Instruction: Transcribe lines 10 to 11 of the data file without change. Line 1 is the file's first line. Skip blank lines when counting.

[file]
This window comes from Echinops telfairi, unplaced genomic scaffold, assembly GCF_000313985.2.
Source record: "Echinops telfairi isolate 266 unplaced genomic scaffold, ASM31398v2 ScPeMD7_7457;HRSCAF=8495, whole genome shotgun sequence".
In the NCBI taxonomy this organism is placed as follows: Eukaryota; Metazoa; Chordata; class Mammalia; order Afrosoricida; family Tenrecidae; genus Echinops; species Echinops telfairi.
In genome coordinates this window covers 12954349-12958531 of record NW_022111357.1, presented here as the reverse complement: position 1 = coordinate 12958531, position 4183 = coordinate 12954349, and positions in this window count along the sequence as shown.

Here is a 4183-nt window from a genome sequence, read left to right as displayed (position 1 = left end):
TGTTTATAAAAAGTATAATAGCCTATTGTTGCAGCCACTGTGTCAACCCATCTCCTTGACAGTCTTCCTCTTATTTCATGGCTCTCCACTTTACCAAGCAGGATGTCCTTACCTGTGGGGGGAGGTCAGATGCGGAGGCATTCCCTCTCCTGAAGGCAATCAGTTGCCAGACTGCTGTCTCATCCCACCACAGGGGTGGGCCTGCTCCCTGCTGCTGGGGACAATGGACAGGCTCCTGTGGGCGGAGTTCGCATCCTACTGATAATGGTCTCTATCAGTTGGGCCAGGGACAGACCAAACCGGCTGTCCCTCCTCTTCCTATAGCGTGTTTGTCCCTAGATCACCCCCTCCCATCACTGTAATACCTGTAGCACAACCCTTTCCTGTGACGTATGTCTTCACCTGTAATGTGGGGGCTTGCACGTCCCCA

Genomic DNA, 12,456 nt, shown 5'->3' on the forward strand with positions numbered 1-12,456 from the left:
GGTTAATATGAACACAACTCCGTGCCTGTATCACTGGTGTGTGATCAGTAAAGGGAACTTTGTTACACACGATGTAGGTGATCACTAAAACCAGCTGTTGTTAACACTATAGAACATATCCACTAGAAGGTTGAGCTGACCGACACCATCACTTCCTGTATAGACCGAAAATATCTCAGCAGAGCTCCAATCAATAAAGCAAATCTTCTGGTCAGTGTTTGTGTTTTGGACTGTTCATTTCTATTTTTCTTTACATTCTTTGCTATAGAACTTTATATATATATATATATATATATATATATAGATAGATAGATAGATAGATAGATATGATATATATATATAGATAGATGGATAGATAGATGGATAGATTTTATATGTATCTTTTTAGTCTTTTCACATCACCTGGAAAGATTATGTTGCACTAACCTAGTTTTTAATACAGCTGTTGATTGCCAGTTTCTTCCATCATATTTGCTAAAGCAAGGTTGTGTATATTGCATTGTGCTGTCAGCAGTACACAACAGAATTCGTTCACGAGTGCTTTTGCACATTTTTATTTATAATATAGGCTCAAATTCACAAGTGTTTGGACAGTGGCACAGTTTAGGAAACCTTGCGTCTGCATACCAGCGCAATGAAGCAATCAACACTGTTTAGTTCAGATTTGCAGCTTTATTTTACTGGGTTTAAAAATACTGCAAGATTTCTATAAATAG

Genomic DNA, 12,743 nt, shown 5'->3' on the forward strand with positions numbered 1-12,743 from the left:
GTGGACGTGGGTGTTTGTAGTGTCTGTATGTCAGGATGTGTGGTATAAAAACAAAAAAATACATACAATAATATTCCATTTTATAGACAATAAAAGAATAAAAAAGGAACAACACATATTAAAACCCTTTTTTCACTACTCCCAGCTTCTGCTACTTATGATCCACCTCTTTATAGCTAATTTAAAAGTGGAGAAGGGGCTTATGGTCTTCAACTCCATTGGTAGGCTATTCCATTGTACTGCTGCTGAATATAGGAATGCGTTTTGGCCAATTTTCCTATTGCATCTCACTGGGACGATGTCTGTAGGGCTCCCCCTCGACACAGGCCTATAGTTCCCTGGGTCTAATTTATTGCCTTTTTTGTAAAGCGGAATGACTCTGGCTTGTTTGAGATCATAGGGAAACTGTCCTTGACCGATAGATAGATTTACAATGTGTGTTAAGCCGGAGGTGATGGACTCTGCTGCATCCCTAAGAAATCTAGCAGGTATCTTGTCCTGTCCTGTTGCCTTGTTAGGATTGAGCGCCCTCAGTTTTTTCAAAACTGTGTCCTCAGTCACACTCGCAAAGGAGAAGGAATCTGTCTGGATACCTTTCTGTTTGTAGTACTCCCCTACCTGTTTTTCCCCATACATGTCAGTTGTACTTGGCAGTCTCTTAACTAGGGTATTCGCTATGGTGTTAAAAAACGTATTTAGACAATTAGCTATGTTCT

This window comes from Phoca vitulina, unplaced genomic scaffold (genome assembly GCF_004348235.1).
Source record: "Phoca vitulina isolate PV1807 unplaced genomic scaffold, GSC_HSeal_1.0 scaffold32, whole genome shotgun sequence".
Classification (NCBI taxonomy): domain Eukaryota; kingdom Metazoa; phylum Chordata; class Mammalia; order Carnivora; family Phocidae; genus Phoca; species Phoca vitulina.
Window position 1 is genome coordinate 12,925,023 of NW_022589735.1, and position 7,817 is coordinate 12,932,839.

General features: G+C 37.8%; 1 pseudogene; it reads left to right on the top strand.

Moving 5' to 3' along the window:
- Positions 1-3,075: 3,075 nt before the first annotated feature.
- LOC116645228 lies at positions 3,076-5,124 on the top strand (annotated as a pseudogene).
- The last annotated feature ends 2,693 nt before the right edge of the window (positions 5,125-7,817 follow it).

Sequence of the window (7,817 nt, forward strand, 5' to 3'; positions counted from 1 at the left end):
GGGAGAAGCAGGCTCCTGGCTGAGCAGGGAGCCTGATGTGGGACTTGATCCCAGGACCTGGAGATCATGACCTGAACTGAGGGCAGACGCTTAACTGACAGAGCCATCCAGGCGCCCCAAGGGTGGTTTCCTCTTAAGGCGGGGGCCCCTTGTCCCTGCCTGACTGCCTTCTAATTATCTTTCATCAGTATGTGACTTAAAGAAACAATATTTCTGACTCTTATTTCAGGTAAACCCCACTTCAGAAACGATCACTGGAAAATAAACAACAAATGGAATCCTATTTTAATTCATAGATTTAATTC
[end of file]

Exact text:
GTGGACGTGGGTGTTTGTAGTGTCTGTATGTCAGGATGTGTGGTATAAAAACAAAAAAATACATACAATAATATTCCATTTTATAGACAATAAAAGAATAAAAAAGGAACAACACATATTAAAACCCTTTTTTCACTACTCCCAGCTTCTGCTACTTATGATCCACCTCTTTATAGCTAATTTAAAAGTGGAGAAGGGGCTTATGGTCTTCAACTCCATTGGTAGGCTATTCCATTGTACTGCTGCTGAATATAGGAATGCGTTTTGGCCAATTTTCCTATTGCATCTCACTGGGACGATGTCTGTAGGGCTCCCCCTCGACACAGGCCTATAGTTCCCTGGGTCTAATTTATTGCCTTTTTTGTAAAGCGGAATGACTCTGGCTTGTTTGAGATCATAGGGAAACTGTCCTTGACCGATAGATAGATTTACAATGTGTGTTAAGCCGGAGGTGATGGACTCTGCTGCATCCCTAAGAAATCTAGCAGGTATCTTGTCCTGTCCTGTTGCCTTGTTAGGATTGAGCGCCCTCAGTTTTTTCAAAACTGTGTCCTCAGTCACACTCGCAAAGGAGAAGGAATCTGTCTGGATACCTTTCTGTTTGTAGTACTCCCCTACCTGTTTTTCCCCATACATGTCAGTTGTACTTGGCAGTCTCTTAACTAGGGTATTCGCTATGGTGTTAAAAAACGTATTTAGACAATTAGCTATGTTCT

This window comes from Phoca vitulina, unplaced genomic scaffold (genome assembly GCF_004348235.1).